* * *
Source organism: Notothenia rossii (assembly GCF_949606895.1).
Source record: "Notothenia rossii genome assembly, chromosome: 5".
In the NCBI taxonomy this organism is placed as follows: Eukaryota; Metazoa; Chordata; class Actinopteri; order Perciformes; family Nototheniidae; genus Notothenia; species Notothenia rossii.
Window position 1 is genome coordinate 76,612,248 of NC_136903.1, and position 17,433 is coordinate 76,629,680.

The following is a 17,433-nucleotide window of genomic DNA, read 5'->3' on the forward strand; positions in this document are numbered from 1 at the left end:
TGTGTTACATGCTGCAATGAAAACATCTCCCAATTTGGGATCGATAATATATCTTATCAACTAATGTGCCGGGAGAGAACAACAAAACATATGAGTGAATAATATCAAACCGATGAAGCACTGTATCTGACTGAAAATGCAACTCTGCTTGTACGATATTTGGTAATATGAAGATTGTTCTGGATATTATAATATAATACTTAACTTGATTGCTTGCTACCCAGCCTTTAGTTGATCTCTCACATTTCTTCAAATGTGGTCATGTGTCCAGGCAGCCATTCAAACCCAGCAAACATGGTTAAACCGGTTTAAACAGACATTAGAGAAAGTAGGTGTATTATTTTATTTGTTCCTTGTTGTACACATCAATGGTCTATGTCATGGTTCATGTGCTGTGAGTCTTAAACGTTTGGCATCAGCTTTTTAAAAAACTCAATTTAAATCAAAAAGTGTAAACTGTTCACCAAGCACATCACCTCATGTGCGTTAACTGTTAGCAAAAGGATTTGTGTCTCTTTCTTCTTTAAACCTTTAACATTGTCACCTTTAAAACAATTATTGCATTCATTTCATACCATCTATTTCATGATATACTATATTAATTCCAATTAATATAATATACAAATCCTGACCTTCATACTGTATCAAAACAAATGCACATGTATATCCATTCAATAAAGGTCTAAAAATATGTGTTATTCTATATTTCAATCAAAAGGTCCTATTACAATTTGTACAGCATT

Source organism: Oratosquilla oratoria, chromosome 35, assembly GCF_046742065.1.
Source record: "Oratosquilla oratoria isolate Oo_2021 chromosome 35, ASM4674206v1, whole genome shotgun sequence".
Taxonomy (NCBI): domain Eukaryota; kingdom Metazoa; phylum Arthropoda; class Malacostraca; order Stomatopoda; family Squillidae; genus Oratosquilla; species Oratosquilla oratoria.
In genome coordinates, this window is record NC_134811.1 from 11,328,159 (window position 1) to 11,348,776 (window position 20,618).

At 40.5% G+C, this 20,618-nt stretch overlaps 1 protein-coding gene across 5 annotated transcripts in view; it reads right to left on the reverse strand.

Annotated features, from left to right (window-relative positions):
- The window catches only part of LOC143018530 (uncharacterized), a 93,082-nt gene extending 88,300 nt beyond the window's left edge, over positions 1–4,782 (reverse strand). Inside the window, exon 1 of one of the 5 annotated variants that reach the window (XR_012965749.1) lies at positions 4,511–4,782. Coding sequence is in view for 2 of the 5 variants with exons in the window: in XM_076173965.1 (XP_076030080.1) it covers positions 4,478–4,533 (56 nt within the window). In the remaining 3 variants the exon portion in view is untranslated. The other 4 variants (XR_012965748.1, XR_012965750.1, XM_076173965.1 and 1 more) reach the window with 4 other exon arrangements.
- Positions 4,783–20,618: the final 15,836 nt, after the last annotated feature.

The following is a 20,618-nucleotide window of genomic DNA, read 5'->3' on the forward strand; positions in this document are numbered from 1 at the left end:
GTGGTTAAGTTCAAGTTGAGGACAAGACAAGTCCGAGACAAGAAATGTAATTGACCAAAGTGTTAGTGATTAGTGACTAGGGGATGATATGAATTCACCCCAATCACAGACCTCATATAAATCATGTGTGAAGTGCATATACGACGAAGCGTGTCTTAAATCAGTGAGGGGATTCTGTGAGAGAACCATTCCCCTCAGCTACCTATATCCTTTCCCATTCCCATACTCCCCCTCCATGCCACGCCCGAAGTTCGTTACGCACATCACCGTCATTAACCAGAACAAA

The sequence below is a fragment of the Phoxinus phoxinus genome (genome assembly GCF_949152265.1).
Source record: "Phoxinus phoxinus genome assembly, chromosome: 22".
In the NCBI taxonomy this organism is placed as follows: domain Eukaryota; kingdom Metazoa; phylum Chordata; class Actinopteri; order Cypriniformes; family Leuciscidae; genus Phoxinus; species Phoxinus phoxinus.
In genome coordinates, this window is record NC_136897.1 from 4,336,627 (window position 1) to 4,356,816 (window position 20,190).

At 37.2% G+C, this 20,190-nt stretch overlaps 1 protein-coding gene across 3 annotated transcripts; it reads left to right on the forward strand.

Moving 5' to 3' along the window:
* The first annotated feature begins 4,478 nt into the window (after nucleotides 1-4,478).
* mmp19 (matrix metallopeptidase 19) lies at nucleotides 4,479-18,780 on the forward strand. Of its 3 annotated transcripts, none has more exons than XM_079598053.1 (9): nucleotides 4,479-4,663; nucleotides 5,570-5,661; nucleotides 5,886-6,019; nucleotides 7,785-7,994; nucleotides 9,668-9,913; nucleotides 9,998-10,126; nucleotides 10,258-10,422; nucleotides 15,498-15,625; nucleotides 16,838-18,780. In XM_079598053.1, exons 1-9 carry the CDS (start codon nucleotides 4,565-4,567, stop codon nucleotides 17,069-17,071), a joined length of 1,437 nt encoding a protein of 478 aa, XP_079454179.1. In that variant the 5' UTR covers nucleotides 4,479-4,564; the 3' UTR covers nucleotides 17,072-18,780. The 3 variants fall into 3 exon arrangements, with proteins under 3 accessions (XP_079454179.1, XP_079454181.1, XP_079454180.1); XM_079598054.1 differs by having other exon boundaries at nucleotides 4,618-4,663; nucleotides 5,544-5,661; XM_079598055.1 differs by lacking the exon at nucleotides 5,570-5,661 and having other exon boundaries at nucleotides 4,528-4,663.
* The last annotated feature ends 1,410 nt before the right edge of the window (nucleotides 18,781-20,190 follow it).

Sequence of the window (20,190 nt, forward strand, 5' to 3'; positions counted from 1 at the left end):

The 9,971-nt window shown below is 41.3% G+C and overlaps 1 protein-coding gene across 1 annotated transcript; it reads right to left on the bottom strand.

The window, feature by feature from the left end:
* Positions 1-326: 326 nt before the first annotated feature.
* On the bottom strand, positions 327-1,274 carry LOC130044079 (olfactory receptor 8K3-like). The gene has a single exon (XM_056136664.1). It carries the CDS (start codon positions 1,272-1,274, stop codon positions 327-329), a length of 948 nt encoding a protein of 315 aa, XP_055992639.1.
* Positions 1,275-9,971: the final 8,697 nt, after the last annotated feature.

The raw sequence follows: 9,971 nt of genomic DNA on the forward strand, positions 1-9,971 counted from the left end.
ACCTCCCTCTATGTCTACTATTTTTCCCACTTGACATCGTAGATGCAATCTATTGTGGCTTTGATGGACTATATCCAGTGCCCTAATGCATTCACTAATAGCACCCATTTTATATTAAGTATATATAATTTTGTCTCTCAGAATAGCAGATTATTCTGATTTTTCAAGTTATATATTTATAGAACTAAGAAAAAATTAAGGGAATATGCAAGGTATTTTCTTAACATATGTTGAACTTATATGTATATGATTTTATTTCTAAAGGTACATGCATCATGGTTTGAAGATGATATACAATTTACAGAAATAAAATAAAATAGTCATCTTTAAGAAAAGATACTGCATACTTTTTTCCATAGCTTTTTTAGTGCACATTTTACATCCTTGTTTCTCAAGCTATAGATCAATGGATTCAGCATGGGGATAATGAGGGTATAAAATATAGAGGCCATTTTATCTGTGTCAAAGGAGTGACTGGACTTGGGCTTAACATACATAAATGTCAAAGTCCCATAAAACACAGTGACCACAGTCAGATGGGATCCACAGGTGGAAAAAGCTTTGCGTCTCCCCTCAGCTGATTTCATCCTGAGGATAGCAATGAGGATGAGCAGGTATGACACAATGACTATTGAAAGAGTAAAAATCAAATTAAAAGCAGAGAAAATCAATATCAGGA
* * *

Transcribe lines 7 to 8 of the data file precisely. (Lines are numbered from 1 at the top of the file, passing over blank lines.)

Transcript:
Source organism: Oratosquilla oratoria, chromosome 35, assembly GCF_046742065.1.
Source record: "Oratosquilla oratoria isolate Oo_2021 chromosome 35, ASM4674206v1, whole genome shotgun sequence".